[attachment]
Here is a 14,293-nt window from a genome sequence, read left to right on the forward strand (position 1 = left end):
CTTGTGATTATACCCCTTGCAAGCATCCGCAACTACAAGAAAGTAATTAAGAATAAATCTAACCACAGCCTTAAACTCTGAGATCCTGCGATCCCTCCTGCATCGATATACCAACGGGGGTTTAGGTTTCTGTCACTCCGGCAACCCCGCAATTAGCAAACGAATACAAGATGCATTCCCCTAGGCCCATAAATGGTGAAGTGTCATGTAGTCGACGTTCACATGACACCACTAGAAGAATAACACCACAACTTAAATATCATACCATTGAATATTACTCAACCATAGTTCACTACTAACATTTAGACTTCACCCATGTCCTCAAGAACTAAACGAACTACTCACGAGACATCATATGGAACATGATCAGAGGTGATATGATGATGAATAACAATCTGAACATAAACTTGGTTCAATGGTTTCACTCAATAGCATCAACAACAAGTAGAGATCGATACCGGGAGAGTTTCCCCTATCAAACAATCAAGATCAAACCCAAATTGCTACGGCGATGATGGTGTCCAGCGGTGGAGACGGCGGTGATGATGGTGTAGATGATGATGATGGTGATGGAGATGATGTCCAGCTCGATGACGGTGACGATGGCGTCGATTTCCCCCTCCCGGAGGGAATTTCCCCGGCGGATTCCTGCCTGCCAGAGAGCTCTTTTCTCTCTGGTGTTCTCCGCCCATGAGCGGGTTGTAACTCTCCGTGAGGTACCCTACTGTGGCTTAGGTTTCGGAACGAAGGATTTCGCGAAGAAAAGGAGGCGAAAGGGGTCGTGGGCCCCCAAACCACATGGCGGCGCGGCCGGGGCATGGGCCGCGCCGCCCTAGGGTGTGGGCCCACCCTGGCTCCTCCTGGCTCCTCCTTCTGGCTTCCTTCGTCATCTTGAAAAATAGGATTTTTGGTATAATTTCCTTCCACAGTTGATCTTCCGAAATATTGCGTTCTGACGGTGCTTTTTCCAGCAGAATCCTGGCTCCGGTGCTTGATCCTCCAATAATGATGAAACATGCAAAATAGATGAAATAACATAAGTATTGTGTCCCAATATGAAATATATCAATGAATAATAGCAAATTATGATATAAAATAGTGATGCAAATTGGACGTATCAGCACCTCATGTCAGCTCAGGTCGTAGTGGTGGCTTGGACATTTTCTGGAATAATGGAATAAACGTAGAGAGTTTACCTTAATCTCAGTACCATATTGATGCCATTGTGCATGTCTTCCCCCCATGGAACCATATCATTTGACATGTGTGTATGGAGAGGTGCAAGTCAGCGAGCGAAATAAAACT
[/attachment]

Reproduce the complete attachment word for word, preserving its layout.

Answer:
Here is a 14,293-nt window from a genome sequence, read left to right on the forward strand (position 1 = left end):
CTTGTGATTATACCCCTTGCAAGCATCCGCAACTACAAGAAAGTAATTAAGAATAAATCTAACCACAGCCTTAAACTCTGAGATCCTGCGATCCCTCCTGCATCGATATACCAACGGGGGTTTAGGTTTCTGTCACTCCGGCAACCCCGCAATTAGCAAACGAATACAAGATGCATTCCCCTAGGCCCATAAATGGTGAAGTGTCATGTAGTCGACGTTCACATGACACCACTAGAAGAATAACACCACAACTTAAATATCATACCATTGAATATTACTCAACCATAGTTCACTACTAACATTTAGACTTCACCCATGTCCTCAAGAACTAAACGAACTACTCACGAGACATCATATGGAACATGATCAGAGGTGATATGATGATGAATAACAATCTGAACATAAACTTGGTTCAATGGTTTCACTCAATAGCATCAACAACAAGTAGAGATCGATACCGGGAGAGTTTCCCCTATCAAACAATCAAGATCAAACCCAAATTGCTACGGCGATGATGGTGTCCAGCGGTGGAGACGGCGGTGATGATGGTGTAGATGATGATGATGGTGATGGAGATGATGTCCAGCTCGATGACGGTGACGATGGCGTCGATTTCCCCCTCCCGGAGGGAATTTCCCCGGCGGATTCCTGCCTGCCAGAGAGCTCTTTTCTCTCTGGTGTTCTCCGCCCATGAGCGGGTTGTAACTCTCCGTGAGGTACCCTACTGTGGCTTAGGTTTCGGAACGAAGGATTTCGCGAAGAAAAGGAGGCGAAAGGGGTCGTGGGCCCCCAAACCACATGGCGGCGCGGCCGGGGCATGGGCCGCGCCGCCCTAGGGTGTGGGCCCACCCTGGCTCCTCCTGGCTCCTCCTTCTGGCTTCCTTCGTCATCTTGAAAAATAGGATTTTTGGTATAATTTCCTTCCACAGTTGATCTTCCGAAATATTGCGTTCTGACGGTGCTTTTTCCAGCAGAATCCTGGCTCCGGTGCTTGATCCTCCAATAATGATGAAACATGCAAAATAGATGAAATAACATAAGTATTGTGTCCCAATATGAAATATATCAATGAATAATAGCAAATTATGATATAAAATAGTGATGCAAATTGGACGTATCAGCACCTCATGTCAGCTCAGGTCGTAGTGGTGGCTTGGACATTTTCTGGAATAATGGAATAAACGTAGAGAGTTTACCTTAATCTCAGTACCATATTGATGCCATTGTGCATGTCTTCCCCCCATGGAACCATATCATTTGACATGTGTGTATGGAGAGGTGCAAGTCAGCGAGCGAAATAAAACT